The five companies in Browse – Woodside, BHP, Shell, BP and Chevron – are all partners in the North-West Shelf, along with a Japanese consortium.


The five LNG trains in operation there represent Australia’s largest project and contribute about 1 per cent of the country’s gross domestic product. To replicate the project’s infrastructure today would cost an estimated $50 billion.


But the future of the project begins to get cloudy around 2020, when gas from the fields supplying the project begins to fall away.


For the dissenting partners in the Browse venture, the concern lies in seeing their existing investment in the North-West Shelf starting to starve just a handful of years after Browse is supposed to come into production. Their solution is to forget James Price Point with its tricky environmental issues and big capex requirements and instead pipe the gas south to keep the North-West Shelf at capacity for a few more decades.


Unsurprisingly, the partners most in favour of feeding Browse’s gas south are also those with the smallest stakes in the field.


Whereas the six partners in the North-West Shelf hold equal shares of 16.7 per cent, at Browse Woodside controls a 46 per cent stake, BP and Chevron hold 16.7 per cent each and BHP and Shell split the remaining 20 per cent.


Woodside’s large equity stake, combined with what is a limited development pipeline compared with its multinational partners, gives it a compelling reason to develop Browse as a standalone project rather than dilute its share by feeding the gas to the North-West Shelf.


That incentive doesn’t exist for the smaller partners BHP and Shell, both of which are more concerned about protecting their larger stakes in the North-West Shelf.


In Yeager’s critique of Browse, he cited several challenges – such as a soft sea floor, nearby reefs and special pipeline requirements – as likely to contribute to higher capital costs, but also summarised the position arguably most critical to the partners’ debate over Browse. “Our preferred option would be to never have dupli­cative infrastructure and never have the North-West Shelf infrastructure not completely loaded,” he said.


That said, the case for waiting a few more years to develop Browse ignores the fact that the gas field has already been awaiting development for nearly 40 years.


It was, in fact, discovered before the gas fields that originally supplied the North-West Shelf, making Browse a textbook example of why Australia has historically been seen as a soft touch on the “use it or lose it” policy.


So what does the future hold?


The partners are likely to deliver on the government’s prescribed work program, as for all its challenges Browse does represent a valuable resource.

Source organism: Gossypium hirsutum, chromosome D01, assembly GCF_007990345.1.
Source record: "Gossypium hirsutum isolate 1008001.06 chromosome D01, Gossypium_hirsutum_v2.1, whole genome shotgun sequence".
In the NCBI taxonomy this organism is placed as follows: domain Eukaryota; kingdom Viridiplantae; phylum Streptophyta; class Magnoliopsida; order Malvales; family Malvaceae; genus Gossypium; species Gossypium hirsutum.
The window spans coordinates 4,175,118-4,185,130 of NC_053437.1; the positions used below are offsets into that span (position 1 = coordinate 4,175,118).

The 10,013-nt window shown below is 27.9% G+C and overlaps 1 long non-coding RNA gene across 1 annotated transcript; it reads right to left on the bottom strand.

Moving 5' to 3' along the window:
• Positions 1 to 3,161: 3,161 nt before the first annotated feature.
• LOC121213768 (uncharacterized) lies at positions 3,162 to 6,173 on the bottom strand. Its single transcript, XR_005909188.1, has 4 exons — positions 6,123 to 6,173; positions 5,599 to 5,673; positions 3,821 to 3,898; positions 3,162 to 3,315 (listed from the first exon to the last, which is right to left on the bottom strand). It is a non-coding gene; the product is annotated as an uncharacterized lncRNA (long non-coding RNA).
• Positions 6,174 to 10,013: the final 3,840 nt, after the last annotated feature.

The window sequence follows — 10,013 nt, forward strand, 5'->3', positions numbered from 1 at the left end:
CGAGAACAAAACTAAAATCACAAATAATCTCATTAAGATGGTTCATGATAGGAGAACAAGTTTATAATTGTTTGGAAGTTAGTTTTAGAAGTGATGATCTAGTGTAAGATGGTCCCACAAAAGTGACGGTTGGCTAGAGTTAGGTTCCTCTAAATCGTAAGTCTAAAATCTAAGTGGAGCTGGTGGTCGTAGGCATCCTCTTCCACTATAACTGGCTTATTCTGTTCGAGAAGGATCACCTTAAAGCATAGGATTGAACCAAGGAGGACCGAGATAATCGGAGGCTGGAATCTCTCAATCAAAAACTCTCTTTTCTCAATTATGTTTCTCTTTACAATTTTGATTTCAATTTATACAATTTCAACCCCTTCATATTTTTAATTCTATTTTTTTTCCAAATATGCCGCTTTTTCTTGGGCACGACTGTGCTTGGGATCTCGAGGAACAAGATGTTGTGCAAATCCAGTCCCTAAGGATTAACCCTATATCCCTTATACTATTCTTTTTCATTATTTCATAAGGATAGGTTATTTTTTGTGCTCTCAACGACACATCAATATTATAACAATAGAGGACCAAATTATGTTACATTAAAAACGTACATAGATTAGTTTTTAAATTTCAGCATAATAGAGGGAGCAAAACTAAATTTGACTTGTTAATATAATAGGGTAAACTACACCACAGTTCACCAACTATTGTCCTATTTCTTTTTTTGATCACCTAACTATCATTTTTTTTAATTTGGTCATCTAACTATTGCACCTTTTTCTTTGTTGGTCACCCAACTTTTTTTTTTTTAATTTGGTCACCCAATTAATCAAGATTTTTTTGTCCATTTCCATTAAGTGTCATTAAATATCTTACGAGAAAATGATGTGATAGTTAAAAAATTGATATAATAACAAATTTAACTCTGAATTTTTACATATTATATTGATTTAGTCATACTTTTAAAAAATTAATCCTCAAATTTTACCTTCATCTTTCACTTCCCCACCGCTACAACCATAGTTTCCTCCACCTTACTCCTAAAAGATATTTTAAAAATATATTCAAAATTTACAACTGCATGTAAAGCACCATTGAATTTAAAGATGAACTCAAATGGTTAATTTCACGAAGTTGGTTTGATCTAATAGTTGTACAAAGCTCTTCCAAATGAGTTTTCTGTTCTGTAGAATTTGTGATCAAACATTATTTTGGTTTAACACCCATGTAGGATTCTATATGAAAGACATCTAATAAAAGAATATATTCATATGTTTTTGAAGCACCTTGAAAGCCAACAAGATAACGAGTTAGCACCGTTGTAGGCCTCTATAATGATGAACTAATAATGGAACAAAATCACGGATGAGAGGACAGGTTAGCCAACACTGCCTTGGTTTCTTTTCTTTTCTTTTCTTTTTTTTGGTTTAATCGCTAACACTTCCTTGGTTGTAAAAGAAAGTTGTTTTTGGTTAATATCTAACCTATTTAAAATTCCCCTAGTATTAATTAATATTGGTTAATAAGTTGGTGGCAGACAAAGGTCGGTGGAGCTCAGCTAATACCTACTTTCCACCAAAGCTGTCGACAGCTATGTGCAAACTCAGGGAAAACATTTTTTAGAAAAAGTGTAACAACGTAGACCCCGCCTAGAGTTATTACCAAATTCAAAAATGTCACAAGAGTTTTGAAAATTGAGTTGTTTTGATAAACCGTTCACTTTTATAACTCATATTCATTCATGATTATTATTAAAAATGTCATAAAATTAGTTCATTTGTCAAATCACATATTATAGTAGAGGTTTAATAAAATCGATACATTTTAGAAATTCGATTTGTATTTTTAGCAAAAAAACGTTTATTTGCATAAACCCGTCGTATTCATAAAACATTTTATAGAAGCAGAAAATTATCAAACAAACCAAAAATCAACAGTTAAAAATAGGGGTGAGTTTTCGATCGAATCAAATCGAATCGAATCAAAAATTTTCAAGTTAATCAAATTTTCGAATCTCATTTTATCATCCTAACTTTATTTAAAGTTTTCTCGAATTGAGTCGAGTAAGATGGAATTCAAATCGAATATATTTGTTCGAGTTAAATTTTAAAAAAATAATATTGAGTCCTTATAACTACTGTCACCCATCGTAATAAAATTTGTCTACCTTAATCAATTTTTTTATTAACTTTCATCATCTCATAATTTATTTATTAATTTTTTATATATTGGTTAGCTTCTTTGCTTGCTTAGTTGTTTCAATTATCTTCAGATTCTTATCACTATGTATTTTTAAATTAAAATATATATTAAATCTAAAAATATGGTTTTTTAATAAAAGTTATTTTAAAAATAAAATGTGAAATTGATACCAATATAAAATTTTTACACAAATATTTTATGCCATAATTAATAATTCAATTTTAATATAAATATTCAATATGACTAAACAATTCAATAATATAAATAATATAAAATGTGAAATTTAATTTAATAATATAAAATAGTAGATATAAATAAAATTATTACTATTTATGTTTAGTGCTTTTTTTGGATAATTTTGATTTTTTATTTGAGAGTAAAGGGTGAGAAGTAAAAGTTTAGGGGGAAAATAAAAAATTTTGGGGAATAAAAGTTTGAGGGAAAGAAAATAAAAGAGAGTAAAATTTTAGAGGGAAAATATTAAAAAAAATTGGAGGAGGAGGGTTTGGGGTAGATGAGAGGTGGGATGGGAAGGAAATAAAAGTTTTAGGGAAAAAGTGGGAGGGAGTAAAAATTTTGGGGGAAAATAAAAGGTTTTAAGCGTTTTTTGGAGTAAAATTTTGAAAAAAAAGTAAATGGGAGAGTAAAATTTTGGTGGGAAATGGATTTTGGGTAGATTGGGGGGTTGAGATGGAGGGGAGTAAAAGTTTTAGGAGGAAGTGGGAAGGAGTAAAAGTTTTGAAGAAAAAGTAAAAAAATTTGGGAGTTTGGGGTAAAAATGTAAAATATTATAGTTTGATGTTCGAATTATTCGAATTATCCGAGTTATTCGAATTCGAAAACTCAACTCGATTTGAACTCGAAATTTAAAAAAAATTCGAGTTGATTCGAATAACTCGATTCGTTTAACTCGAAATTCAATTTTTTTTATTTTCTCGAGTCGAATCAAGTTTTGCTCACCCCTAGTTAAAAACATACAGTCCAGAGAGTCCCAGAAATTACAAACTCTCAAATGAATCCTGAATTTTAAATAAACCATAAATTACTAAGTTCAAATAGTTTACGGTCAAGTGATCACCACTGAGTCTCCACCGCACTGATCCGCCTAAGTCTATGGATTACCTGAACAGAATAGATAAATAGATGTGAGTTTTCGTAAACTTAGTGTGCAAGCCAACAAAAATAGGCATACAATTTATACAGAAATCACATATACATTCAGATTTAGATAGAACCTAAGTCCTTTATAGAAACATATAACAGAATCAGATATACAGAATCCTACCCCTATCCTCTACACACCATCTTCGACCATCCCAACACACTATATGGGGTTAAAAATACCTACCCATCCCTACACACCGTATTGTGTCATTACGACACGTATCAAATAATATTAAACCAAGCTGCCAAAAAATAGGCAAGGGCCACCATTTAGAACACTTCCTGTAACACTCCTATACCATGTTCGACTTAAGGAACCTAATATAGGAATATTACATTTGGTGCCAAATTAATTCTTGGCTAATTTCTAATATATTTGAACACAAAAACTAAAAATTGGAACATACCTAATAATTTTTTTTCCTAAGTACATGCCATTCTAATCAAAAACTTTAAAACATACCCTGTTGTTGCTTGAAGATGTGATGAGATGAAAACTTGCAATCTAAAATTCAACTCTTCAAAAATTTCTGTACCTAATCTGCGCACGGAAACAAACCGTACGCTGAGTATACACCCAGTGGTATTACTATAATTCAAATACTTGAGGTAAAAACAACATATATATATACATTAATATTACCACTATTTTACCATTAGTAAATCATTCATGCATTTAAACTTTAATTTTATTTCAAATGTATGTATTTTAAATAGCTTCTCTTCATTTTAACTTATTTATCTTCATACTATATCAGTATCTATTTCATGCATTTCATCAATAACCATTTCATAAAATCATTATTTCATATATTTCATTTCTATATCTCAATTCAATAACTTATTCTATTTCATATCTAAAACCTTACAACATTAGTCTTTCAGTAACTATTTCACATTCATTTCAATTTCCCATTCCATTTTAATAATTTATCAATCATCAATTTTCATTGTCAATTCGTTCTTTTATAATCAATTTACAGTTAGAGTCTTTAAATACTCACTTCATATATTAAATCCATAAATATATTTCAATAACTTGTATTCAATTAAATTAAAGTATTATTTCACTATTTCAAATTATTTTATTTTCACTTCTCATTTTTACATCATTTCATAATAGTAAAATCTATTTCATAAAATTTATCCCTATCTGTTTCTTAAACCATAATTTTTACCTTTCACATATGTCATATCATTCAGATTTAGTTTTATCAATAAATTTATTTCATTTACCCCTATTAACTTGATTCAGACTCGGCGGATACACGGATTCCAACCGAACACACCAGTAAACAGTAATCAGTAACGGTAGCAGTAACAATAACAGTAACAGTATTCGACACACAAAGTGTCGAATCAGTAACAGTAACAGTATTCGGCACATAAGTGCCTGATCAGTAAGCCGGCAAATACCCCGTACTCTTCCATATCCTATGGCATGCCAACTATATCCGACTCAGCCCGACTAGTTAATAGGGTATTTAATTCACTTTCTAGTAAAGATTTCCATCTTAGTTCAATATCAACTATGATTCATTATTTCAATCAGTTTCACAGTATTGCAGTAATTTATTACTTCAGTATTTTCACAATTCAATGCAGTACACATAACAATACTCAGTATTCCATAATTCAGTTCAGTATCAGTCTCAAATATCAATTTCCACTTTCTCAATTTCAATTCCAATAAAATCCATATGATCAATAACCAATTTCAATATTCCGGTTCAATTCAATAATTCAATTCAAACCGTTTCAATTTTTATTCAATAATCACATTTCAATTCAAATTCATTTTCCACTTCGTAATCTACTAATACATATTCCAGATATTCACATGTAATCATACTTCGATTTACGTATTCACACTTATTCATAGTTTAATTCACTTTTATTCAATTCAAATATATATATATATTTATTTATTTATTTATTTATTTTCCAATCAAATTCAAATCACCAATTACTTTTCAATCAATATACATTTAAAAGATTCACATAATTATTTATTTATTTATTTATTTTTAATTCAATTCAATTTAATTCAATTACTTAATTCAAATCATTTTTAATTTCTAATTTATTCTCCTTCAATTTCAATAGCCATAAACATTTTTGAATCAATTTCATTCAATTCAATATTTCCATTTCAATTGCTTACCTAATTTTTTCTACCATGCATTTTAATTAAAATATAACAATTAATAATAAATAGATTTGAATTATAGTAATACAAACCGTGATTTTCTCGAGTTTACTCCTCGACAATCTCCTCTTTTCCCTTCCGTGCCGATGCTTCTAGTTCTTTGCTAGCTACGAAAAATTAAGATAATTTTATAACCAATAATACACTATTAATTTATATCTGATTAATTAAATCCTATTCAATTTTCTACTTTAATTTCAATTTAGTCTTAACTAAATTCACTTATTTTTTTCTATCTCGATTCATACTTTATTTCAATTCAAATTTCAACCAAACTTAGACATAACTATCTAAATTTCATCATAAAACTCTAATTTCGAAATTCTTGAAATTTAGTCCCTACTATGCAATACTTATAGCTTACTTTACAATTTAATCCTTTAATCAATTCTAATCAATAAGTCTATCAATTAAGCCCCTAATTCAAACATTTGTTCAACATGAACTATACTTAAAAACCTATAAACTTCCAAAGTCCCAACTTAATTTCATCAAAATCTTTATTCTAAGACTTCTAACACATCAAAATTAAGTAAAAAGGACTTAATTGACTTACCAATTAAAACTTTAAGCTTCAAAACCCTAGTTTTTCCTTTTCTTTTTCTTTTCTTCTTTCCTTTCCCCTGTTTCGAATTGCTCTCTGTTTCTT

At that point, the partners can approve the James Price Point option or walk away. Again, as concerned as they are, the likes of BHP probably won’t just want to give up their interests for free.


More likely than not, the obstinate partners are banking on some delays occurring that push back the project’s development. The smaller the gap between Browse’s first production and the start of gas shortages at North-West Shelf, the stronger the case for piping the gas south.


There seems plenty of potential for delays, given the environmental concerns flagged from some quarters and the WA government’s contentious plans to compulsorily acquire the James Price Point from indigenous landowners. Those moves, which sit very uneasily with the project partners, could drag through the courts for a long time.


Citigroup analyst Mark Greenwood says he is not convinced by the James Price Point option, and warns that the assessment schedule dictated by the government is “highly aggressive”. “Projects of this size and complexity typically require more time than provided by the government to reach a level of definition required in order to make a final investment decision,” he says.


“When projects are driven by a schedule rather than follow good project-management practices, these projects can end up being failures through cost overruns, schedule slip, or operability problems.”


The LNG business is not easy. That’s why the cost of projects is measured in the billions of dollars, and why the sector is typically dominated by multinational energy giants.


By the standards of what is a particularly challenging industry, Browse seems an exceptionally challenging project.